But that’s not to say journey toward that glass ceiling has been an easy one.  At a 2005 ELCA celebration of Women in Ministry, Bishop April Ulring Larson–a woman I can proudly say was the former bishop of my synod–pointed out that the call process is still arduous for women:

“More than half the time, when the candidate is a woman, there is a somber tone to their meeting. They never say, ‘we don’t want a woman,’ but it’s somber and mysterious,” Larson said, saying this is more notable if the woman is a candidate for a solo or senior position but not for an associate pastorate. “We’ve got some work to do,” she said.

I suspect that Bishop Larson can accurately attest to this. After all, when she was elected in 1992, she was the first female to become an ELCA bishop.  Moreover, she was only the second woman in the entire world to become one. Sixty-four percent of the ELCA’s members are women, yet female bishops make up about 10% of the leadership of the ELCA’s 65 synods. We’ve made great strides, and compared to the LCMS and WELS, we are still light years ahead. Nevertheless, there is much work to be done.

This attitude toward women is not unique to the church. Many women can recall specific incidence where a job interview turns rather cold. The words but you’re a woman are never uttered, but the actions speak louder than words. When I was applying to medical school, one of the universities–not the one I matriculated, but another that shall remain anonymous, played the white male privilege card and was more interesed in what my father did for a living than my aspirations to be a physician when the interviewer asked me, “So, is your father a doctor…”

Girls are told all the time that they can’t be something because they lack the requisite Y Chromosome. When I was in first grade, my class toured a local Emergency Department. At the end of the field trip all of the boys received a doctor kit, all of the girls received nurse kits. By then I had already set my sights on medical school (yes, I was goal directed even at that age) and I was absolutely horrified with the excuse: but you are a girl.

And that is the biggest reason I fled the Missouri Synod when I was in college.

For record, women gained the same rights as men to vote in Great Britain in 1928 (women over the age of 30 could vote in 1918.) . In 1920, the Nineteenth Amendment was ratified in the United States which affirmed the following:  the right of citizens of the United States to vote shall not be denied or abridged by the United States or by any state on account of sex.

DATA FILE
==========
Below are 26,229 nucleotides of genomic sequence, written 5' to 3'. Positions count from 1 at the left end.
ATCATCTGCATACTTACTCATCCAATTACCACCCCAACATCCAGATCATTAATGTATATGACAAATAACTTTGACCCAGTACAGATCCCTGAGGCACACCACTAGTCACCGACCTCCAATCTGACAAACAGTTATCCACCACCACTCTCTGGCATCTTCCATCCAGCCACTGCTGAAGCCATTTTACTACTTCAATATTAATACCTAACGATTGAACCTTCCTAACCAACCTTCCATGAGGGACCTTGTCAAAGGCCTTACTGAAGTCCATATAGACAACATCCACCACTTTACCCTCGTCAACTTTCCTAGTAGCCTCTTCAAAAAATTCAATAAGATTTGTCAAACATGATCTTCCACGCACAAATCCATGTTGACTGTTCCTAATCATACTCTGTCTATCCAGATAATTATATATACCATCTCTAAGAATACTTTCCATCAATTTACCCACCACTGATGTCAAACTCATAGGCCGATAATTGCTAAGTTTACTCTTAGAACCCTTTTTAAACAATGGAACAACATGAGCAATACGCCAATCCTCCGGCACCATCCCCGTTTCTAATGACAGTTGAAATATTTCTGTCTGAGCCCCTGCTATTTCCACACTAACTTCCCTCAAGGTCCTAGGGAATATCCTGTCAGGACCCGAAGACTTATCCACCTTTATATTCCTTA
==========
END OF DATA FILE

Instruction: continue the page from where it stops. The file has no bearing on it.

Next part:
Yet it wasn’t until 1969 that the Missouri Synod finally allowed congregations to let women vote (though I seem to recall that my own childhood congregation not allowing women to vote until the eighties–*shrugs* I could be wrong.)

And in the Wisconsin Evangelical Lutheran Synod (WELS), women are still denied the right to vote as members of a congregation.

I’m going to skip to a post-Christ era of Christianity where the role of women can be diminished. The Apostle Paul can take a lot of credit for this. And it his specific writings that the LCMS and WELS use to deny women both the pulpit as well as the vote.

In 1 Corinthians 14:33-35, Paul talks of proper rules for orderly worship. This is a verse that denominations use to keep women out of the pulpit:

As in all the congregations of the saints, 34women should remain silent in the churches. They are not allowed to speak, but must be in submission, as the Law says. 35If they want to inquire about something, they should ask their own husbands at home; for it is disgraceful for a woman to speak in the church.

In his letter to the Ephesians, Paul asserts that women must submit in every way to their husbands (Eph 5:22-25):

22Wives, submit to your husbands as to the Lord. 23For the husband is the head of the wife as Christ is the head of the church, his body, of which he is the Savior. 24Now as the church submits to Christ, so also wives should submit to their husbands in everything.

(For the record, this passage has been wielded as a weapon for husbands to force themselves sexually on their wives.)

Paul’s letters to Timothy are cited by both the LCMS and WELS for upholding a male-only clergy (1 Timothy 2:11-15.) Furthermore, it is used as a weapon to go one step further–banning women from even teaching men in the church as leading a co-ed bible study. It would put a woman in a position of authority over men.  And while we’re at it, let’s blame Eve and every woman who followed her for casting the condemnation of sin on all of humanity:

11A woman should learn in quietness and full submission. 12I do not permit a woman to teach or to have authority over a man; she must be silent. 13For Adam was formed first, then Eve. 14And Adam was not the one deceived; it was the woman who was deceived and became a sinner. 15But women will be saved through childbearing—if they continue in faith, love and holiness with propriety.